Monday, March 26

Wizard of Oz Unit


When I went to bed last night I had no idea what we were going to do in school this week.  We just finished studying about India last week and I didn't feel the need to stretch that out any longer.  So, we have this one week left before we take off two for spring break.

What to do.  What to do.

We have spelling, math and writing and Bible to continue in.  Those can all be stand alone sujects just fine.
B has been asking us to help him grow crystals (a Christmas gift) and that sounds like a good school activity to me.  Additionally, I had also begun reading The Wonderful Wizard of Oz to B&S off my Kindle while we were waiting for appointments.  And they've really been enjoying it.

If crystals can be dyed green they might resemble emeralds... hmmm.

And so began our Wizard of Oz Science Study for the week.
...growing our own Emerald City.
...soda bottle tornadoes.
...animal (lion), vegetable (scarecrow) or mineral (tin man) classification.
..."Witch" dissolves in water?

And because our vacation in May will be in Santa Fe where the Georgia O'Keefe museum is AND poppies show up in the next chapter of the book we'll work on a huge O'Keefe poppy mural I just purchased from Art Projects for Kids.  It will be huge and B is so excited to get into my pastels.

I love it when all things converge.

Wednesday, March 7

Number Card Activities

I made over a hundred number flashcards about 10 years ago and I just keep using them over and over again.  Each card simply has one number 0 - 100 written on its front.  I have duplicates for 1-20 as well as smaller cards with + - =  signs on them.

Today we pulled them out to use with S and I discovered that I had a cheat sheet of activity ideas stashed in between the cards.  I don't know who to credit for the ideas, but it made for a perfect day of math activities with him.  I love it when my past-self helps out my future-self.

Grab a stack of cards and a marker and make your own set.  These were great activities to do with my 5 year old:

  • Hold up a card and have him say the number on the card.  We worked with 0-20 today, but in the next few weeks we'll work through chunks all the way up to 100.
  • Hold up two cards and ask which number is greater.
  • Hold up two cards and ask your child to count forward or backward from one of the numbers to the other.  
  • Pick a card without showing it to your child.  Have him or her guess the number by solving a number clue such as, "This number is one more than 63," or "This number is one less than 35," or "This number is between 59 and 61."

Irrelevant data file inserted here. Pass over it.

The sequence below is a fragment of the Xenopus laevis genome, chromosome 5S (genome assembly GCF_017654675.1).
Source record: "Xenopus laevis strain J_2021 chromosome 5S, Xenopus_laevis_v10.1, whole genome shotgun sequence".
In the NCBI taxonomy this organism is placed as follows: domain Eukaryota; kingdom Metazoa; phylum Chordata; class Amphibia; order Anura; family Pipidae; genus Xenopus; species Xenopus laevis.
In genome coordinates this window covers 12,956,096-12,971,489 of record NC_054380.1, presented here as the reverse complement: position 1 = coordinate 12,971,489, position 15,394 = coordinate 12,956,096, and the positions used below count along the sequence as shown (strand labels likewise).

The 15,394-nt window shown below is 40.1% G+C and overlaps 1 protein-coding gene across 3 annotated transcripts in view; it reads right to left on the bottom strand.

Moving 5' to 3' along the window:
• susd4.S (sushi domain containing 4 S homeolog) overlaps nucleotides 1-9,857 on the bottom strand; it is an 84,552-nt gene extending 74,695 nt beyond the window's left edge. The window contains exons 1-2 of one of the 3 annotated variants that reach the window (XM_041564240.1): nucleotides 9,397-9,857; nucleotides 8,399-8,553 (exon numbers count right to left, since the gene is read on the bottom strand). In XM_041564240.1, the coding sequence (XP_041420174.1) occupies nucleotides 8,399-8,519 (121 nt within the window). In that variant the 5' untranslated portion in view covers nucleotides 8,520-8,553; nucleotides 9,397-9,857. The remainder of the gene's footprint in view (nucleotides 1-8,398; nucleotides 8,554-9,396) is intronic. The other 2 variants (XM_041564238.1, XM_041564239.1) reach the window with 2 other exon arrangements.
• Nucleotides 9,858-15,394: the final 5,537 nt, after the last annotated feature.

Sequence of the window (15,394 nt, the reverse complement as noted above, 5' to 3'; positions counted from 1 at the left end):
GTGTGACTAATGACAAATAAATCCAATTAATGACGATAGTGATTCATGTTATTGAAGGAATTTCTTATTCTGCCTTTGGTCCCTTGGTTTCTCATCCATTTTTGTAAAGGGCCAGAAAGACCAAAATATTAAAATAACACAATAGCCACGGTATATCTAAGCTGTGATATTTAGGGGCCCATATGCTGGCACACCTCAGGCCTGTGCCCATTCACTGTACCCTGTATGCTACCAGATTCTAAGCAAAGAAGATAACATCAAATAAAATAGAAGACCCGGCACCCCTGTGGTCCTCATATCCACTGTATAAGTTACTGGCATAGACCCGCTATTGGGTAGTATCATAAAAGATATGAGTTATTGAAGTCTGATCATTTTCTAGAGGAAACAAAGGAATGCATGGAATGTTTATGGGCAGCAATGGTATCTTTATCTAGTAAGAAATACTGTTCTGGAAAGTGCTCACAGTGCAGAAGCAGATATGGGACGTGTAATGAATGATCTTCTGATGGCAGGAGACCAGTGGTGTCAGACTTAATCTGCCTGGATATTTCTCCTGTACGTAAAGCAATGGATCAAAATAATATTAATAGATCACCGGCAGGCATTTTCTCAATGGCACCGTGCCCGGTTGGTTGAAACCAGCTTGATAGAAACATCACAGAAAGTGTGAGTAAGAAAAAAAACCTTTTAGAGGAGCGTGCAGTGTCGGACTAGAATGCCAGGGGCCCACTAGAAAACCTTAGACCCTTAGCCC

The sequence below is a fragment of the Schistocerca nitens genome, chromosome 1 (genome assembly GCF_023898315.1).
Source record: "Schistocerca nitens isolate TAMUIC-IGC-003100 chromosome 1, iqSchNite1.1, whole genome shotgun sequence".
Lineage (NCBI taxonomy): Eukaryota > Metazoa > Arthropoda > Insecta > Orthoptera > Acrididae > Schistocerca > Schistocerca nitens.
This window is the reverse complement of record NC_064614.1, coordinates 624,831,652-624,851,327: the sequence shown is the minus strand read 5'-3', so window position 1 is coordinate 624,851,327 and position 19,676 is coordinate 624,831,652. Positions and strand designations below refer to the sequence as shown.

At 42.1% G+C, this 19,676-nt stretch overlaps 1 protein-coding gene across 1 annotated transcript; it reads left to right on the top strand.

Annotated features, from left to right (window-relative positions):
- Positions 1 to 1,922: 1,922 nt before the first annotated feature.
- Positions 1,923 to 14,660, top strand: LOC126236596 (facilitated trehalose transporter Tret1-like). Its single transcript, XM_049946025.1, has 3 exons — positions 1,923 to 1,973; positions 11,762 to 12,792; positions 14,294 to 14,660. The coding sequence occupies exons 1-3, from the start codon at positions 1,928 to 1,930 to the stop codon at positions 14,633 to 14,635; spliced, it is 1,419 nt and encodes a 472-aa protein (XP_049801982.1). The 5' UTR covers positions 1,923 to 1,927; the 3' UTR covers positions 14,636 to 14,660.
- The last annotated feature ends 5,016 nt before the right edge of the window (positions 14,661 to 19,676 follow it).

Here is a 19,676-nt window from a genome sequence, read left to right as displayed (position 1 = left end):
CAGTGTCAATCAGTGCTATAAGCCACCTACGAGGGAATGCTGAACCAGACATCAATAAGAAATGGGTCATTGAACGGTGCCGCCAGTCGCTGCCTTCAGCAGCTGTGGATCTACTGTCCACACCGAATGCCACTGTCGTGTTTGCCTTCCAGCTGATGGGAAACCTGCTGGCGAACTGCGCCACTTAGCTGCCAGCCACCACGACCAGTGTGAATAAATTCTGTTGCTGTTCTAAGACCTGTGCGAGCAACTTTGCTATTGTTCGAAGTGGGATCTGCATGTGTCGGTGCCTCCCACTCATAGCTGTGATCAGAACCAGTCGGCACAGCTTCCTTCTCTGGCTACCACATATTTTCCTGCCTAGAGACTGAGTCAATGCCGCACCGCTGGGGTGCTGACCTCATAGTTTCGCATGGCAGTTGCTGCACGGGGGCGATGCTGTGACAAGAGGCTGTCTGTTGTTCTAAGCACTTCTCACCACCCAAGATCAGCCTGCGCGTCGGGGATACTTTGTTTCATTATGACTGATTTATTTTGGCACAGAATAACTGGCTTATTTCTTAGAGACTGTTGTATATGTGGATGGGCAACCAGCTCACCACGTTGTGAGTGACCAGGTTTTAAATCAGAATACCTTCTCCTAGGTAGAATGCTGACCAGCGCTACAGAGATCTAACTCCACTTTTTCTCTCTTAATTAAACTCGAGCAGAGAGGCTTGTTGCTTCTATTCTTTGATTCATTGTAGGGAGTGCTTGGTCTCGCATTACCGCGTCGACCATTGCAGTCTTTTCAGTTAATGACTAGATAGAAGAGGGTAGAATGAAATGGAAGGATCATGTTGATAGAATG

• Place the cards into number families (20's, 50's, etc.)
  • For basic identification practice, create a concentration game using the duplicate cards and try to find matches.  
  • Make your own number sentences:  put one card down, put a +/- card down and put another card after it.  Follow it with the = card and have your child solve it.  
  • After you use them, they'll need to be put back in order so make this your child's last activity.

Monday, March 5

Broken for Me

The memory of tonight's homemade macaroni and cheese lingers.  

Made by my husband's hands with the guidance of a capable recipe, it met me after my Monday evening workout with all the comfort and satisfaction it promised.  I was looking forward to this meal.  It didn't disappoint.  Thirteen days without meat and I'm at the threshold of walking away from it for good.  

That's not the point of this fast.  However, as I daily engage it I continue to question what its point exactly is.  My understanding of Lent was enriched through some of my weekend reading. 
During Lent, death gives way to life, just as it does in the change of seasons.  
A part of Lent is death. That's the giving up.  Last Sunday I made sausage.  Sundays are a traditional day off from the fast. Our boys are enjoying that little break and I wondered if I should break my fast too.  My husband said, "Not for me."  And where he goes I will go.  It's easy to make succulent meals without the meat.  I haven't missed it.  I wanted to do some missing.  I made two sausages for myself, I thanked God for it, for the day of grace and feasting.  And I gave my share to my boys.  I needed to feel a little of the death -- to intentionally go without.  
The fast was a way to ritualize and enter into the death of Christ, with the hopes of sharing in the resurrection...
There is joy yet to come in this season.  In me.  In the world.  We daily step forward into it.  But for all of us, our death is present even at our birth.  All life is joy and sorrow; not one without the other.  In this season, I am attempting to invite a bit more of the sorrow.  But I can't keep from focusing so much more on the joy -- like reading a story when I already know the ending.  To this point, the true practice of penance is still quite lost on me.

For me this fast is a joyful tension.  I'm happy to give up, happy to work around, happy to find another route to nourishment.  The challenge itself makes me happy.  How carnal of me to actually enjoy Lent.  Yet, each time I prepare a meal I sense the brokenness of it.  It is incomplete and still it's the best it can be.  The meals without meat reflect who I am; broken and longing for a day to be made whole.  Knowing the joy will come... is coming.  I cannot completely grieve.  Yet I cannot completely rejoice.  This is the joyful tension of Lent.
...the practice of penance is a way to ritually experience in our own lives the self-emptying of Christ.
He gave himself up for us.  The fast doesn't truly make me more like him.  It's a tawdry attempt at best.  But as I continue to push into this meager sacrifice I can more intimately connect with the ultimate one given as grace on my behalf.  

Thanks be to God.